Taking that mid-century modern inside-outside continuum to the extreme, Barbie’s house – together with the three other near-identical Dreamhouses in the Barbieland cul-de-sac – has no exterior walls. Why would you need privacy when you having nothing to hide? Modernist touches continue within the open-plan rooms – Eero Saarinen’s Tulip chairs, modular sofas. On a fuchsia-pink dining table, confections inspired by Wayne Thiebaud’s pie paintings add another layer to the sense of cool-yet-crackers playhouse.

The only element of pink in the 1962 Dreamhouse was Barbie’s built-in wardrobe, the interior of which was painted a Pop-y tone which combined deliciously with the butter yellow of the rest of the room. Gerwig and co. have excelled themselves with Barbie’s walk-in, Chanel-heavy wardrobe upstairs, taking a cue from Clueless but also recreating on a life-size scale the immaculate box-fresh presentation of each new doll. Gerwig has talked about wanting to capture the feeling she had as a child, standing rapt in Toys ‘R’ Us in front of a display of Barbies, with their different outfits, believing them to be the most beautiful things she had ever seen. (I was in a different aisle, thinking the same kind of thoughts about a wooden toolbox.)

The ‘inciting incident’ of the film is that Barbie, in the midst of her perfect, Barbie world, starts thinking about death; she malfunctions. Cellulite appears on her thighs, and her feet, up to this point arched so that they naturally fit high heels, become flat, prompting melodramatic dry-heaving from the other Barbies and Kens, and the excellent line ‘I would never wear heels if my feet were shaped this way!’ Since her house is, of course, a perfect extension of her perfect self, things start to go wrong in her physical surroundings, too. Kitchen appliances fail, the milk goes off: the dream of the Dreamhouse is literally souring.

To find out what’s gone wrong – her owner may have been playing with her too hard – she needs to travel to the Real World; it’s a journey of many stages, the first of which is that she must choose a brown Birkenstock over a pink heel. When Barbie arrives in reality – L.A., natch – with a stowaway Ken (Ryan Gosling), the rollerblading pair have very different epiphanies. Barbie gets unwanted male attention and yelled at by a Gen Z-er, who tells her ‘You’ve been making women feel bad about themselves since you were invented,’ and calls her a fascist. Ken, meanwhile, drinks in cultural imagery and messaging such as white men on dollar bills, Rocky, Bill Clinton and dismissive hand gestures. He discovers the patriarchy.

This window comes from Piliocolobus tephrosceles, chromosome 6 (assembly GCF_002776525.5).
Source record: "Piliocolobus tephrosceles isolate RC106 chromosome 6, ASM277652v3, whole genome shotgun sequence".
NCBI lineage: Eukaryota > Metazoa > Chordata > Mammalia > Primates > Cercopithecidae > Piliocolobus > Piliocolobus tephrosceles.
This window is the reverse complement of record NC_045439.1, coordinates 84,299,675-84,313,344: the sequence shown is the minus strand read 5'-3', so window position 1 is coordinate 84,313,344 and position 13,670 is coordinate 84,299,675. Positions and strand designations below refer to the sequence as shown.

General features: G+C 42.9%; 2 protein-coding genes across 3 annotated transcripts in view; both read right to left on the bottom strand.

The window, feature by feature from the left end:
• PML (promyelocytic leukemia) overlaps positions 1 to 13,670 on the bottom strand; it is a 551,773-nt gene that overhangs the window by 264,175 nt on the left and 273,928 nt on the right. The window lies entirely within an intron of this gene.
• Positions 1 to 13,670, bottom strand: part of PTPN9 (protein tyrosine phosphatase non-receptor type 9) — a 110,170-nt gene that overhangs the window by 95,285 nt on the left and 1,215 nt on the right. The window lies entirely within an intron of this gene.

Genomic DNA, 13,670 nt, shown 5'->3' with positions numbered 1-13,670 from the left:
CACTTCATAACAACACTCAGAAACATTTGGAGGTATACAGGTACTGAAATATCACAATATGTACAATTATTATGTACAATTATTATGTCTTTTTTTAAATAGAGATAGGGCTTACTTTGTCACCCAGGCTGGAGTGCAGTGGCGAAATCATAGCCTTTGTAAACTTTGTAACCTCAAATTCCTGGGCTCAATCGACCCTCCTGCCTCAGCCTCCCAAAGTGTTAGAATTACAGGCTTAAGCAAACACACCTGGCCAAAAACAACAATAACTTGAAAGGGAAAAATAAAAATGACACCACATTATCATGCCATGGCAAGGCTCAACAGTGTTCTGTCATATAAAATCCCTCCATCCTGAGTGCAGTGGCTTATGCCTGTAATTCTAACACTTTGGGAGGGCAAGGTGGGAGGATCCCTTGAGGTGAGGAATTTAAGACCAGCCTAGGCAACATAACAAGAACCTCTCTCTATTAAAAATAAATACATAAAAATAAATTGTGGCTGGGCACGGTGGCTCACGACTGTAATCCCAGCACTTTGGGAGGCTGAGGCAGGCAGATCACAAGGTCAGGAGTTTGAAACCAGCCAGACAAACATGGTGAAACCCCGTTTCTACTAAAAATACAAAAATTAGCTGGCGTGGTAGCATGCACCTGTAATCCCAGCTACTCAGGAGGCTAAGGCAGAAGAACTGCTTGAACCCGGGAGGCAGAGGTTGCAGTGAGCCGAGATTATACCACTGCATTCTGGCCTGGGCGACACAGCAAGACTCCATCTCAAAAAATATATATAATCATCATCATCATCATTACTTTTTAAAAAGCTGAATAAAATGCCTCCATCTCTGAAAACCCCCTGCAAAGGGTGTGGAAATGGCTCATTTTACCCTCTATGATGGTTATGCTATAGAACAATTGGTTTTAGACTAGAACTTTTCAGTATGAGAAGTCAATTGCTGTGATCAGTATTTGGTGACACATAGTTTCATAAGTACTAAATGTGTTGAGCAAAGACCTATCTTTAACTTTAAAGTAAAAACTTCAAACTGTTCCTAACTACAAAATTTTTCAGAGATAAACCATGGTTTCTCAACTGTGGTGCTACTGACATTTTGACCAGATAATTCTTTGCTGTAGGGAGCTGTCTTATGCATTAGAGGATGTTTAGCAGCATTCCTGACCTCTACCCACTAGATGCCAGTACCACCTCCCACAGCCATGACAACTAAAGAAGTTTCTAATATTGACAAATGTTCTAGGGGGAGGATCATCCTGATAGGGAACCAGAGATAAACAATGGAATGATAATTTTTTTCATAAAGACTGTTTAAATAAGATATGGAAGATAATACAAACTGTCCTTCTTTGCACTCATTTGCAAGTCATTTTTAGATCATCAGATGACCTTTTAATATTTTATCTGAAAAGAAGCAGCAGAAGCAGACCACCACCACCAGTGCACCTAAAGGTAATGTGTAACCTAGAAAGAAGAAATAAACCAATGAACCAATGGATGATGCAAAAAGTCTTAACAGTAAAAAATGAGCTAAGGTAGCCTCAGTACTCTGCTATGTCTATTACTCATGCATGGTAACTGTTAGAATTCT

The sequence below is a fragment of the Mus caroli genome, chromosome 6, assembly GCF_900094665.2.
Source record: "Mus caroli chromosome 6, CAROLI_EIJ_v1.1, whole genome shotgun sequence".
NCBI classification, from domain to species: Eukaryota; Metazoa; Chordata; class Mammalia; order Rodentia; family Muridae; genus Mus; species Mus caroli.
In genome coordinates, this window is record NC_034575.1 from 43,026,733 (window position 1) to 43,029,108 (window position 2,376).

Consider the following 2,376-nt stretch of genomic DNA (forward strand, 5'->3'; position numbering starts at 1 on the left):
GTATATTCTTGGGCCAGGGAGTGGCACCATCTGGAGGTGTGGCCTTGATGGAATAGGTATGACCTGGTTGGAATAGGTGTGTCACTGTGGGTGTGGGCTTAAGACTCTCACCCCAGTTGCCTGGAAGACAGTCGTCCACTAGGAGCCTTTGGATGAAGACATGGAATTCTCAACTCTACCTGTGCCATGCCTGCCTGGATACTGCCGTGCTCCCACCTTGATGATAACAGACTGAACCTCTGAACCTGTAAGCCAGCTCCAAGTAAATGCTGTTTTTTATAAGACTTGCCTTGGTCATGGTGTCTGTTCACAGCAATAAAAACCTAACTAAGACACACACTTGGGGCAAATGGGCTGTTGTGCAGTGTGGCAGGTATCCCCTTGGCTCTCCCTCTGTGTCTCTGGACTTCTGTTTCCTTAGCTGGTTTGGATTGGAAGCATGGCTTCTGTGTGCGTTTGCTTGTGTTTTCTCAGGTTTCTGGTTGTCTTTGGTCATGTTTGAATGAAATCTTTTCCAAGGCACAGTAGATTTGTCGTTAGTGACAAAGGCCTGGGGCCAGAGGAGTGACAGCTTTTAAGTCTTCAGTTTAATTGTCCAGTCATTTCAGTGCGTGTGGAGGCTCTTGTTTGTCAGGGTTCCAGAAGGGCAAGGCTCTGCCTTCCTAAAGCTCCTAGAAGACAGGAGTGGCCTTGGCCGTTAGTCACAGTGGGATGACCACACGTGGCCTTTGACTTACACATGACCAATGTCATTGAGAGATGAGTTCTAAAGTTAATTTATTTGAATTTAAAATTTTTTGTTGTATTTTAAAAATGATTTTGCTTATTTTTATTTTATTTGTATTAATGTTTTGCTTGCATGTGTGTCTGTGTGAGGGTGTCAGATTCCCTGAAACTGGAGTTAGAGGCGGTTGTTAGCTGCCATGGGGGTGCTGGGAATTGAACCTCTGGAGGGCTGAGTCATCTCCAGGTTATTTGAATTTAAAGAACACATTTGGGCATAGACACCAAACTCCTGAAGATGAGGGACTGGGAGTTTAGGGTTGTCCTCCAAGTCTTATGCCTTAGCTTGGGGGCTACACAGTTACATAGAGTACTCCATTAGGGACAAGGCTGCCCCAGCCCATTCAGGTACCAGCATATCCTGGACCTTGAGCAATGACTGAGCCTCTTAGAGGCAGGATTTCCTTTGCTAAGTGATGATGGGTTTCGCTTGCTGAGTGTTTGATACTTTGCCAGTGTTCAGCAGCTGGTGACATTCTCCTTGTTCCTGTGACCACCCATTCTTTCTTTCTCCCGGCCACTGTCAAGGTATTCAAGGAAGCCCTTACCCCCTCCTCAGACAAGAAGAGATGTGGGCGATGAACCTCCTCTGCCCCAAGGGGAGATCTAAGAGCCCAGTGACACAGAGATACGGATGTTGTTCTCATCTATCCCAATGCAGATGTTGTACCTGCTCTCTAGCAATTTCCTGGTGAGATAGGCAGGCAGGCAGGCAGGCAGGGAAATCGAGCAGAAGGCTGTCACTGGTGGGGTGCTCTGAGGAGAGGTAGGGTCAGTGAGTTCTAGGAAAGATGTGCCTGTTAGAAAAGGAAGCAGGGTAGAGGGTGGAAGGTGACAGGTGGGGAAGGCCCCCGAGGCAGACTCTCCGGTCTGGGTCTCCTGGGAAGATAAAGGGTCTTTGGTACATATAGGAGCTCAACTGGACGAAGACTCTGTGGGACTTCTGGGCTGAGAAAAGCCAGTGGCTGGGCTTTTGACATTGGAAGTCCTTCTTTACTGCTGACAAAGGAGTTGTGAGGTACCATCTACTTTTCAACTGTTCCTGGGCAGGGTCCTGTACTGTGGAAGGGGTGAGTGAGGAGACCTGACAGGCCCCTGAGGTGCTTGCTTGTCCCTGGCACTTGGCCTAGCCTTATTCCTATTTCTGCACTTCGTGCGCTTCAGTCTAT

On his return to Barbieland, Ken duly imports not only his new ideas about gender-defined roles, but also an accompanying design aesthetic. He and his other Ken pals have turned the Dreamhouses into man caves, or Mojo Dojo Casa Houses, with a surfeit of TVs, horse imagery and beer-stocked mini-fridges. The production designers may have missed a trick here, though. In 2009 a Parisian concept store marketed ‘Barbie Foot’, a very pink version of table football in which, you guessed it, the usually featureless players were replaced with Barbie dolls. But perhaps the idea of 22 armless women skewered on poles was too much, even for this film.

Thankfully, order – and decor – in Barbieland is restored, and Ken replaces his short-lived Sylvester Stallone look with a hoodie proclaiming ‘I am Kenough’. For Barbie, however, life here is not quite enough. ‘I want to be plastic,’ Andy Warhol famously proclaimed (he also did a Barbie silkscreen in 1986). Barbie, it turns out, is the anti-Warhol: she’s plastic, but wants to be human. So – ultimate spoiler alert – she returns to L.A. for good. We don’t see where she ends up living; but she’s sure as Ken’s abs going to get a shock when confronted with real estate in the Real World. Mortgage Defaulting Barbie, anyone?

Barbie is on general release in cinemas everywhere.